Profile: StarHub's Oliver Chong
StarHub's Oliver Chong, AVP of brand and marketing communications, has an alternative view on talent churn in the industry and tells Rayana Pandey it can actually be a good thing.
One doesn't have to go far to gauge the level of competition in the info communications space in Singapore. A quick look through the weekend papers and a count of the number of red and green coloured ad pages easily reflects the forever growing "war" between SingTel and StarHub.
In this highly competitive space, StarHub hangs its hat on its Hub proposition, and developing it to what it is today is in part due to Oliver Chong's efforts, although the 39-year-old unassuming assistant vice-president of brand and marketing communications, promptly cuts you short, to mention it's his team of dedicated members that has made this possible.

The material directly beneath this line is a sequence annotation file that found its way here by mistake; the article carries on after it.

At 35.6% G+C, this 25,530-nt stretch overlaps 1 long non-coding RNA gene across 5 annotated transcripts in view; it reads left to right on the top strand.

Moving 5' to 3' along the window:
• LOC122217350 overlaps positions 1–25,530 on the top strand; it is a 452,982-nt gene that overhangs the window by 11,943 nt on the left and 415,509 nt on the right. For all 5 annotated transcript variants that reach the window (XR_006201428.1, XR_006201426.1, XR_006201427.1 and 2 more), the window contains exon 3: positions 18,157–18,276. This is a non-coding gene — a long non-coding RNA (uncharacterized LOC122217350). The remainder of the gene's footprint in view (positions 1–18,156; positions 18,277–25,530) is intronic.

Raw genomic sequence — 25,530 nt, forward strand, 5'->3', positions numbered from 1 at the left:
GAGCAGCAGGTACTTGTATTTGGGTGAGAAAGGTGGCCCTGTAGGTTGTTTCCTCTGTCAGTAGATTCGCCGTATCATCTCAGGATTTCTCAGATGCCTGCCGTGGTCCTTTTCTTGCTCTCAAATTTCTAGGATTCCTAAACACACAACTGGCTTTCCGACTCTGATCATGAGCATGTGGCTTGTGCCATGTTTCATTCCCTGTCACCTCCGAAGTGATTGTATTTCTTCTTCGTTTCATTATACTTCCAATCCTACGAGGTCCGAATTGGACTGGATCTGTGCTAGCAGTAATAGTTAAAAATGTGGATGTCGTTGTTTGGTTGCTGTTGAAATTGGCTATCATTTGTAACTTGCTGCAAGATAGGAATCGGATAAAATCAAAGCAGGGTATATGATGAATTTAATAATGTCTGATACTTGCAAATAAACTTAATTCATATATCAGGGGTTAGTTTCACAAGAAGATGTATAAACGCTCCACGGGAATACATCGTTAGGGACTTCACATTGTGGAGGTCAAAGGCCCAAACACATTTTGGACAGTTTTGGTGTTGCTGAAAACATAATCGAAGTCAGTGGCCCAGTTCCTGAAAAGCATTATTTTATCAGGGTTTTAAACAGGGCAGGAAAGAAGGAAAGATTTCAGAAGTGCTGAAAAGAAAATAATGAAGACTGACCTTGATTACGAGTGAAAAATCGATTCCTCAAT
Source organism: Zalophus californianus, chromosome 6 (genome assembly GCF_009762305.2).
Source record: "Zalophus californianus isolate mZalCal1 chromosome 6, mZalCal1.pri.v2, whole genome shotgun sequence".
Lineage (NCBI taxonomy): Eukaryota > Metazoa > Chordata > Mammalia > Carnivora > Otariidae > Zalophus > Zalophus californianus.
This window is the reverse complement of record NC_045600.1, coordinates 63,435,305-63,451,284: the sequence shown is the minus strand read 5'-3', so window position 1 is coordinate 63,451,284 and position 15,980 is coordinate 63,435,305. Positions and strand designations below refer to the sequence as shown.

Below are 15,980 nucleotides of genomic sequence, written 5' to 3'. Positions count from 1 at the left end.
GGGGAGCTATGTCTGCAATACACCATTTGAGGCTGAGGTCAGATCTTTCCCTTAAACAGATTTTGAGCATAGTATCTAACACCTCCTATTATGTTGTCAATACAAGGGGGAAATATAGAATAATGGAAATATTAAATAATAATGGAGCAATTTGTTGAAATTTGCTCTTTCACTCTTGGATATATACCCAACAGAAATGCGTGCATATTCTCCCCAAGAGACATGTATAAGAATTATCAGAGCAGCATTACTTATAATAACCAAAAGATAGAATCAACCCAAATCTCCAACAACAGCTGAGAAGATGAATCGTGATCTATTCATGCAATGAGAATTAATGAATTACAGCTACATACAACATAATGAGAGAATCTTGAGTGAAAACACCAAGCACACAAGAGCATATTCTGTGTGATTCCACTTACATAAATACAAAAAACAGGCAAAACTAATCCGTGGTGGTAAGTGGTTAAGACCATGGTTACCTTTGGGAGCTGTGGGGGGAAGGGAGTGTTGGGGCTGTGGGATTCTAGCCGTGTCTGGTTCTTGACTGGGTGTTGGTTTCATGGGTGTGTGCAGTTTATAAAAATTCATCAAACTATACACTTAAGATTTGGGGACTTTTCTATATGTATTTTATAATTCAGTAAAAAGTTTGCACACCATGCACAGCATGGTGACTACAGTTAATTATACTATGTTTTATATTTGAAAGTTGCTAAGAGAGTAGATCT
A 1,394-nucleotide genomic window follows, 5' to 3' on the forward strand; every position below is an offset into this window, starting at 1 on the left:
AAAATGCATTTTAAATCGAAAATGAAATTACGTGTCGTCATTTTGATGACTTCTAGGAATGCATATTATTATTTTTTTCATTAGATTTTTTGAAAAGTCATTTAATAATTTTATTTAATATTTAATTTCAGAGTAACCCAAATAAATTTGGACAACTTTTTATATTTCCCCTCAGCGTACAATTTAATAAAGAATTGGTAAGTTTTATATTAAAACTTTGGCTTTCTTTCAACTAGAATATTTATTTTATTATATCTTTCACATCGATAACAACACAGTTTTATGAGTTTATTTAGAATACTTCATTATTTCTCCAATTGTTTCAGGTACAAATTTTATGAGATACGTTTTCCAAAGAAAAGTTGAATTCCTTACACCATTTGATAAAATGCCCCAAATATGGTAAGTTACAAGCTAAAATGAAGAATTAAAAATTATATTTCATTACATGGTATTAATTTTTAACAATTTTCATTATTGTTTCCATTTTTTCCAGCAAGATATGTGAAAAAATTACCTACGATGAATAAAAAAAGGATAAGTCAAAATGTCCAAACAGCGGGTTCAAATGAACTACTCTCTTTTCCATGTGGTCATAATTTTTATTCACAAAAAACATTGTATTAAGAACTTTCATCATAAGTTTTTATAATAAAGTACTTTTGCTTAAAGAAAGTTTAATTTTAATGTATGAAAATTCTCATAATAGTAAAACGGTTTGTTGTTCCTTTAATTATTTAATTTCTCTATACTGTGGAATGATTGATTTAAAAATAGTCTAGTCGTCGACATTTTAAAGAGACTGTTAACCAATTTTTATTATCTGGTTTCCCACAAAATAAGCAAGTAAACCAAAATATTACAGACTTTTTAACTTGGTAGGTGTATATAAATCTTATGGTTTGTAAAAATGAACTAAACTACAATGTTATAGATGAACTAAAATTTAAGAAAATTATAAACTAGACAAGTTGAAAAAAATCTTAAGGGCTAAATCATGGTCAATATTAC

The Hub proposition is as old as the StarHub-Singapore Cable Vision (SCV) merger which happened in 2002. (SCV was the sole cable television operator in Singapore back then).
Through the merger it added SCV's cable television as well as broadband internet access to its mobile services and that's how the Hub proposition came into being, to offer a one-stop shop for consumers' mobile, pay TV and broadband needs.
The proposition has evolved over the years and in 2006, StarHub defined the Hub as a type of person - an individual who receives, consumes and shares all the things he or she loves. StarHub as a brand then positioned itself as the social catalyst to what it calls "seamless enjoyment".
Chong has been at the heart of this evolution, having joined the company in the SCV days, and seen the industry evolve from analogue TV, to cable to digital and now internet TV and from traditional feature phones to smartphones.